(2.1)
\begin{aligned}& \tan^{-1}(x)=x-\frac{x^{3}}{3}+\frac{x^{5}}{5}- \frac{x^{7}}{7}+\cdots =\sum^{\infty}_{n=0} \frac{(-1)^{n}}{2n+1}x^{2n+1}. \end{aligned}
(2.2)

To establish our main result, we need several lemmas as follows.

Lemma 2.1

[25]

Let

\begin{aligned}& H(x) = \frac{1}{\sinh^{-1}x}- \frac{x}{\sqrt{1+x^{2}}(\sinh^{-1}x)^{2}}. \end{aligned}

Then $$H(x)$$ is strictly increasing on $$(0,1)$$. Moreover, the inequality

\begin{aligned}& H(x)< \frac{x}{3}-\frac{x^{3}}{9} \end{aligned}
(2.3)

holds for any $$x \in(0,0.76)$$ and the inequality

\begin{aligned}& H(x)>\frac{x}{3}-\frac{17x^{3}}{90} \end{aligned}
(2.4)

holds for any $$x \in(0,1)$$.

Lemma 2.2

Let $$S(x) = 1/{\tanh^{ - 1}}x - x/[(1 - {x^{2}}){({\tanh^{ - 1}}x)^{2}}]$$. Then

\begin{aligned}& S(x)< -\frac{2}{3}x-\frac{1}{3}x^{3}- \frac{1}{3}x^{5} \end{aligned}
(2.5)

for any $$x \in(0,1)$$ and

\begin{aligned}& S(x)>-\frac{2}{3}x-x^{3}-\frac{x^{5}}{4} \end{aligned}
(2.6)

for any $$x \in(0,0.76)$$.

Proof

Let

\begin{aligned}& G(x)=\bigl(1-x^{2}\bigr) \bigl(\tanh^{-1}x \bigr)^{2}\biggl[S(x)+\frac{2}{3}x+\frac{1}{3}x^{3}+ \frac{1}{3}x^{5}\biggr]. \end{aligned}

\begin{aligned}& G(0)=0, \end{aligned}
(2.7)
\begin{aligned}& G'(x)=\frac{1}{3}g(x)\tanh^{-1}x, \end{aligned}
(2.8)

where $$g(x) = (2 - 7{x^{6}} - 3{x^{2}}){\tanh^{ - 1}}x + 2{x^{5}} + 2 {x^{3}} - 2x$$. It follows that

\begin{aligned}& g'(x)=\frac{1}{1-x^{2}}g_{1}(x), \end{aligned}
(2.9)

where $${g_{1}}(x) = ( - 42{x^{5}} - 6x)(1 - {x^{2}}){\tanh^{ - 1}}x - 17{x^{6}} + 4{x^{4}} + 5{x^{2}}$$. Considering (2.1), we have

\begin{aligned} {g_{1}}(x)& < \bigl( - 42{x^{5}} - 6x\bigr) \bigl(1 - {x^{2}}\bigr) \biggl( x + \frac{x^{3}}{3} + \frac{x^{5}}{5} \biggr) - 17{x^{6}} + 4{x^{4}} + 5{x^{2}} \\ & = \frac{1}{5}\bigl(42{x^{12}} + 28{x^{10}} + 146{x^{8}} - 291{x^{6}} + 40 {x^{4}} - 5{x^{2}}\bigr) \\ & < x^{2}\bigl(216x^{6}-291x^{4}+40x^{2}-5 \bigr)< 0, \end{aligned}
(2.10)

for $$x \in(0,1)$$. Thus, (2.9) and (2.10) as well as $$g(0)=0$$ imply $$g(x)<0$$ for $$x \in(0,1)$$. Therefore, combining (2.7) and (2.8), we get $$G(x)<0$$ for $$x \in(0,1)$$. It means inequality (2.5) holds.

Let

$$Q(x)=\bigl(1-x^{2}\bigr) \bigl(\tanh^{-1}x \bigr)^{2}\biggl[S(x)+\frac{2}{3}x+x^{3}+ \frac{x^{5}}{4}\biggr].$$

\begin{aligned}& Q(0)=0, \end{aligned}
(2.11)
\begin{aligned}& Q'(x)=\frac{1}{12}q_{1}(x)\tanh^{-1}x, \end{aligned}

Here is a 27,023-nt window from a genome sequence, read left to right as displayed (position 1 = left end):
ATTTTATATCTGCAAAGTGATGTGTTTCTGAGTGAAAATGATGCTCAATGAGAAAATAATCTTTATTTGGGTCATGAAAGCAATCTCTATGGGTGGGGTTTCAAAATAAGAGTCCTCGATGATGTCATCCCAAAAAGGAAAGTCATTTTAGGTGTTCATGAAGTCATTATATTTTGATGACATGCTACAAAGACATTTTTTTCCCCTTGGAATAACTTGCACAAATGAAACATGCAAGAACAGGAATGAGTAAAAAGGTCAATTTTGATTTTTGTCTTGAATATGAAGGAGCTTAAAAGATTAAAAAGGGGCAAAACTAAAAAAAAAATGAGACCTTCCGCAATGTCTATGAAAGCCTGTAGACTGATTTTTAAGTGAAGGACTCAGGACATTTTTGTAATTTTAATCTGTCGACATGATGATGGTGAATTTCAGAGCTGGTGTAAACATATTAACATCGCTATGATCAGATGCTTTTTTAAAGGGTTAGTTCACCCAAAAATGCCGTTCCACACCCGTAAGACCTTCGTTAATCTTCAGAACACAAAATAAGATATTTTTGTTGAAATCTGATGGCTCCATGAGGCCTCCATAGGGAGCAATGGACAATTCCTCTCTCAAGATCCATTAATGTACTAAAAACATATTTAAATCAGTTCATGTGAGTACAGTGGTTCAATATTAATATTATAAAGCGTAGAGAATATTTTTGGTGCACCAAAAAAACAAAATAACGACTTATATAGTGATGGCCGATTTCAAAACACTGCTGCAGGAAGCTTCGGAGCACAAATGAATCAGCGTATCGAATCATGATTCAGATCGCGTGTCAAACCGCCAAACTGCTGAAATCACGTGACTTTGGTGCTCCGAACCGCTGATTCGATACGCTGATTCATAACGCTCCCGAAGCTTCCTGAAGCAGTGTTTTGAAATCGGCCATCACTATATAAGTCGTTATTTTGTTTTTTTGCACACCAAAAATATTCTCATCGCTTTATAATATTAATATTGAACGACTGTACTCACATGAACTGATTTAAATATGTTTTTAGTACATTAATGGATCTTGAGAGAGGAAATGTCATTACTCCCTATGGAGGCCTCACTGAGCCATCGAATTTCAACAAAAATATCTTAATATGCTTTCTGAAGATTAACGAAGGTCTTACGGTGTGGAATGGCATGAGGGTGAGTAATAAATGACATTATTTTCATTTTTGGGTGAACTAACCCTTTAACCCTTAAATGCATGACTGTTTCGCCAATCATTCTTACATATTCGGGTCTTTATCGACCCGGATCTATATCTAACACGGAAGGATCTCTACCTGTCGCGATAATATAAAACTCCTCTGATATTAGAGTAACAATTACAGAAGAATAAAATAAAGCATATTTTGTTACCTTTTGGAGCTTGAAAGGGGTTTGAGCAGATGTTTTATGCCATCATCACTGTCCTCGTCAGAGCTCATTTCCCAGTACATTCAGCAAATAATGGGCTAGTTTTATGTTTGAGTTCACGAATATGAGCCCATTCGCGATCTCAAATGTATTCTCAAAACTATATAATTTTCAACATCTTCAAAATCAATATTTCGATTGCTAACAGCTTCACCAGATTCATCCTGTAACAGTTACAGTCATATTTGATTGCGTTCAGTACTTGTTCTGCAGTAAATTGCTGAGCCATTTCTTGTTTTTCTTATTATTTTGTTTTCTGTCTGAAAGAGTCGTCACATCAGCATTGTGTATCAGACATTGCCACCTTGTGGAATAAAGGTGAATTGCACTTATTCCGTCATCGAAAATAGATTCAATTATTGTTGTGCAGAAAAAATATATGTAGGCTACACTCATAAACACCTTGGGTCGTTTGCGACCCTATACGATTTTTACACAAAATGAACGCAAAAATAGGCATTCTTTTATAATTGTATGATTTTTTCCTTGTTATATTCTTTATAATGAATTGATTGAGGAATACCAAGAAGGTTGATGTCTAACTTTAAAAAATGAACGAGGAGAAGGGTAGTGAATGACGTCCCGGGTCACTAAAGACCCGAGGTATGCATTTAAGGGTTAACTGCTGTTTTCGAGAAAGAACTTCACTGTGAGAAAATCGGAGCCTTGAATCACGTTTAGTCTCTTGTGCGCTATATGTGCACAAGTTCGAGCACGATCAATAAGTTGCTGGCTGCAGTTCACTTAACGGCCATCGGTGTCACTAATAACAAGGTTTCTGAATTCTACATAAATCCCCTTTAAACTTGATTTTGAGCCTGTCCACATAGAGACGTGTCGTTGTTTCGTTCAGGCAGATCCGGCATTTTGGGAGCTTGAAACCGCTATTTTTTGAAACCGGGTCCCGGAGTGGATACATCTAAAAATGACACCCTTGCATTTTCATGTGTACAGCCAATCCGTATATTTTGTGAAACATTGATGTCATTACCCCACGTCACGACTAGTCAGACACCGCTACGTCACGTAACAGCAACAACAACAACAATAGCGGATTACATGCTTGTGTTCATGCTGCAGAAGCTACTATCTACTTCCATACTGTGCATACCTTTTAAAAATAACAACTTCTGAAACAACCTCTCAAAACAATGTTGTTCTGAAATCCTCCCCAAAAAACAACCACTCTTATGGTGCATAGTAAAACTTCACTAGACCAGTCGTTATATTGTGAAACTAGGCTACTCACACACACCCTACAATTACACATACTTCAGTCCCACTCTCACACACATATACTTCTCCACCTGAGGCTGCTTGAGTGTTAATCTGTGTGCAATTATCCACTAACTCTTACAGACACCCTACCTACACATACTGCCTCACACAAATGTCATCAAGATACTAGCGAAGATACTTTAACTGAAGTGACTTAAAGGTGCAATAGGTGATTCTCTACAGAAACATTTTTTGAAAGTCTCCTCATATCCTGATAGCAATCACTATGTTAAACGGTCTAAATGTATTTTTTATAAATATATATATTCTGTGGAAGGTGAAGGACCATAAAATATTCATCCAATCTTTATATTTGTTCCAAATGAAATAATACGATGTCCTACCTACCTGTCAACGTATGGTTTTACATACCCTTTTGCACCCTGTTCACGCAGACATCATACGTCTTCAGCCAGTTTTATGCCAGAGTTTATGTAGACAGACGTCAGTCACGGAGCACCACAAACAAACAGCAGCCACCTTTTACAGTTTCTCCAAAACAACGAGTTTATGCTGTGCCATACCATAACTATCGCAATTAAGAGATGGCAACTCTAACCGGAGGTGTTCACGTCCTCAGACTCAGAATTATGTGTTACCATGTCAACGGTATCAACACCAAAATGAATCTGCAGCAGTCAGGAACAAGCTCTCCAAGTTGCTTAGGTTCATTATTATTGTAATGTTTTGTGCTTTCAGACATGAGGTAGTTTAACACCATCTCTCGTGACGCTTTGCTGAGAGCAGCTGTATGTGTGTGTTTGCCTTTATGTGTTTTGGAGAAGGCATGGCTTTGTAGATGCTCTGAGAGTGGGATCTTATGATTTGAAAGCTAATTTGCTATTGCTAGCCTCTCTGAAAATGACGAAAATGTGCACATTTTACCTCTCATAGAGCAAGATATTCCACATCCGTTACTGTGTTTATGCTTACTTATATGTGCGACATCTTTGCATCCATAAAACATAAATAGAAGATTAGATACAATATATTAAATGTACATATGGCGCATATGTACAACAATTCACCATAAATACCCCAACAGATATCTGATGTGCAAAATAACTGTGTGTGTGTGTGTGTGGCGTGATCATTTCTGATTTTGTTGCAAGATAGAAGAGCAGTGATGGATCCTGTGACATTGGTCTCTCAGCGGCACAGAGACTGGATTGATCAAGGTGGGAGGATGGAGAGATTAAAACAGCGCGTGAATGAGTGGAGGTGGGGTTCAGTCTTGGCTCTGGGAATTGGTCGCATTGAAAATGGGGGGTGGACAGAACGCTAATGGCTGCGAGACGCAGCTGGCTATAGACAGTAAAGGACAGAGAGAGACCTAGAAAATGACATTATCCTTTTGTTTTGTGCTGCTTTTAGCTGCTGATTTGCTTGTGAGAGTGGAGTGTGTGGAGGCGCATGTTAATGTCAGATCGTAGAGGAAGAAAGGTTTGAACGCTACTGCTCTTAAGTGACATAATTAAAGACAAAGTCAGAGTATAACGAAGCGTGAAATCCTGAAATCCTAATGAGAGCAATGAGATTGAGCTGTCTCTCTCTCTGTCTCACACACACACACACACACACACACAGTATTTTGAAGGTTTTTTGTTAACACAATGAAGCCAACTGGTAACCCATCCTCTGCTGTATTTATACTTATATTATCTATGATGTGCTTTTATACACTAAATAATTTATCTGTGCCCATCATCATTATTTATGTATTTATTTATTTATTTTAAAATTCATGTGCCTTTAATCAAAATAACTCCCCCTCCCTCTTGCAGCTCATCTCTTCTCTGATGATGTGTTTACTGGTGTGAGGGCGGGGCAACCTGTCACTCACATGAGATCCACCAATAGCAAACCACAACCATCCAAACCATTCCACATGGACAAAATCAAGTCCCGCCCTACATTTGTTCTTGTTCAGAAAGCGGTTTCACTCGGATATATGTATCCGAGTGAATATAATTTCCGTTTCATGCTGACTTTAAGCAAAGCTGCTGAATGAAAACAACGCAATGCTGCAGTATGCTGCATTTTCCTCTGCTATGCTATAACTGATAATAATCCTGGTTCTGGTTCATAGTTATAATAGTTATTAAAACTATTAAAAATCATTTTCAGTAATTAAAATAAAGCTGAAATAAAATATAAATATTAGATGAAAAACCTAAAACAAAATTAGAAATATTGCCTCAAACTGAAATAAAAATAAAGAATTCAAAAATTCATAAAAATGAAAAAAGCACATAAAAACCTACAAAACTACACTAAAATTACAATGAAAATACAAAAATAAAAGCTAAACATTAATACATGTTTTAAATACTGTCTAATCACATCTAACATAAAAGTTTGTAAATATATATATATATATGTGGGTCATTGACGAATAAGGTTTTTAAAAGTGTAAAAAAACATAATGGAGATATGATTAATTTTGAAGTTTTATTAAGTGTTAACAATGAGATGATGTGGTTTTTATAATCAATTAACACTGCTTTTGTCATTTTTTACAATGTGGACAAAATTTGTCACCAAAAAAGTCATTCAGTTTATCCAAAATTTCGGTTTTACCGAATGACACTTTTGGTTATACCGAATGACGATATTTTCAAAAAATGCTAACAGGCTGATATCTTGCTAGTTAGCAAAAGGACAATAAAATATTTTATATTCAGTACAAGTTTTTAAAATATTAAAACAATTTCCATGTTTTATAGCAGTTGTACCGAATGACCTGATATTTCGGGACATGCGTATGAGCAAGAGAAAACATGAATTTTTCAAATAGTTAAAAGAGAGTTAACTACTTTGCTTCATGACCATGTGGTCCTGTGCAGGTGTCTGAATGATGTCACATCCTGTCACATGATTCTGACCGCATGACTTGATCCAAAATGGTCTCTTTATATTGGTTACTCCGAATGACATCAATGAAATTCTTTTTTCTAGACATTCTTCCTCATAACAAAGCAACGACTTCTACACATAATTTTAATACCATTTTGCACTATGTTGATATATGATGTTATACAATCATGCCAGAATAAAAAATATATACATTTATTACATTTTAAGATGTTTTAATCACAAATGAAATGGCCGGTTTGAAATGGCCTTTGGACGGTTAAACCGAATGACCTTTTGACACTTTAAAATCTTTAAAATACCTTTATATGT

(2.12)

where

$$q_{1}(x)=6x^{5}+24x^{3}-8x+ \bigl(8+12x^{2}-45x^{4}-21x^{6}\bigr) \tanh^{-1}x.$$

When $$x\in(0,0.7]$$, considering (2.1) and the fact $$8+12x^{2}-45x ^{4}-21x^{6}=(3-21x^{6})+(5+12x^{2}-45x^{4})>0$$, we can get

\begin{aligned} q_{1}(x)&>6x^{5}+24x^{3}-8x+ \bigl(8+12x^{2}-45x^{4}-21x^{6}\bigr) \biggl(x+ \frac{x ^{3}}{3}+\frac{x^{5}}{5}\biggr) \\ & =-\frac{21}{5}x^{11}-16x^{9}- \frac{168}{5}x^{7}-\frac{167}{5}x^{5}+ \frac{116}{3}x^{3} \\ & >x^{3}\biggl(-\frac{269}{5}x^{4}- \frac{167}{5}x^{2}+\frac{116}{3}\biggr)>0. \end{aligned}

When $$x\in(0.7,0.76)$$, direct computation leads to

\begin{aligned}& q_{1}(0.76)=1.8639\ldots>0, \end{aligned}
(2.13)
\begin{aligned}& q_{1}'(x)=q_{2}(x)/\bigl(1-x^{2} \bigr), \end{aligned}
(2.14)

where $$q_{2}(x)=92x^{2}-87x^{4}-51x^{6}+(126x^{7}+54x^{5}-204x^{3}+24x) \tanh^{-1}x$$. Considering (2.1) and the fact $$126x^{7}+54x^{5}-204x ^{3}+24x<12x(15x^{4}-17x^{2}+2)<0$$, we can get

\begin{aligned} q_{2}(x)&< 92x^{2}-87x^{4}-51x^{6}+ \bigl(126x^{7}+54x^{5}-204x^{3}+24x\bigr) \biggl(x+\frac{x ^{3}}{3}+\frac{x^{5}}{5}\biggr) \\ & =\frac{126}{5}x^{12}+\frac{264}{5}x^{10}+ \frac{516}{5}x^{8}- \frac{301}{5}x^{6}-283x^{4}+116x^{2} \\ & < 2x^{4}\bigl(91x^{4}-30x^{2}-20 \bigr)+x^{2}\bigl(116-243x^{2}\bigr)< 0. \end{aligned}
(2.15)

Thus, (2.13)-(2.15) imply that

\begin{aligned}& q_{1}(x)>0 \end{aligned}
(2.16)

holds for any $$x\in(0.7,0.76)$$.

Therefore, $$Q(x)>0$$ for $$x\in(0, 0.76)$$ follows from (2.11), (2.12) and (2.16). That means inequality (2.6) holds. □

Lemma 2.3

Let $$T(x) = 1/{\tan^{ - 1}}x - x/[(1 + {x ^{2}}){({\tan^{ - 1}}x)^{2}}]$$. Then

\begin{aligned}& T(x)< \frac{2}{3}x-\frac{1}{3}x^{3}+ \frac{2}{7}x^{5} \end{aligned}
(2.17)

for any $$x\in(0,1)$$ and

\begin{aligned}& T(x)>\frac{2}{3}x-\frac{2}{5}x^{3}+\frac{x^{5}}{7} \end{aligned}
(2.18)

for any $$x\in(0,0.76)$$.

Proof

Let

\begin{aligned}& M(x)=\biggl[T(x)-\frac{2}{3}x+\frac{x^{3}}{3}-\frac{2}{7}x^{5} \biggr]\bigl(1+x^{2}\bigr) \bigl( \tan^{-1}x \bigr)^{2}. \end{aligned}

Differentiating $$M(x)$$, we have $$M'(x) = [t(x){\tan^{ - 1}}x]/21$$, where

$$t(x) = 14x + 14{x^{3}} - 12{x^{5}} + \bigl( - 42{x^{6}}+5{x^{4}} - 21{x ^{2}} - 14\bigr){ \tan^{ - 1}}x.$$

For $$x \in(0,1)$$, we have $$- 42{x^{6}}+5{x^{4}} - 21{x^{2}} - 14 <-42x ^{6}-16x^{2}-14< 0$$. Thus from (2.2), we can get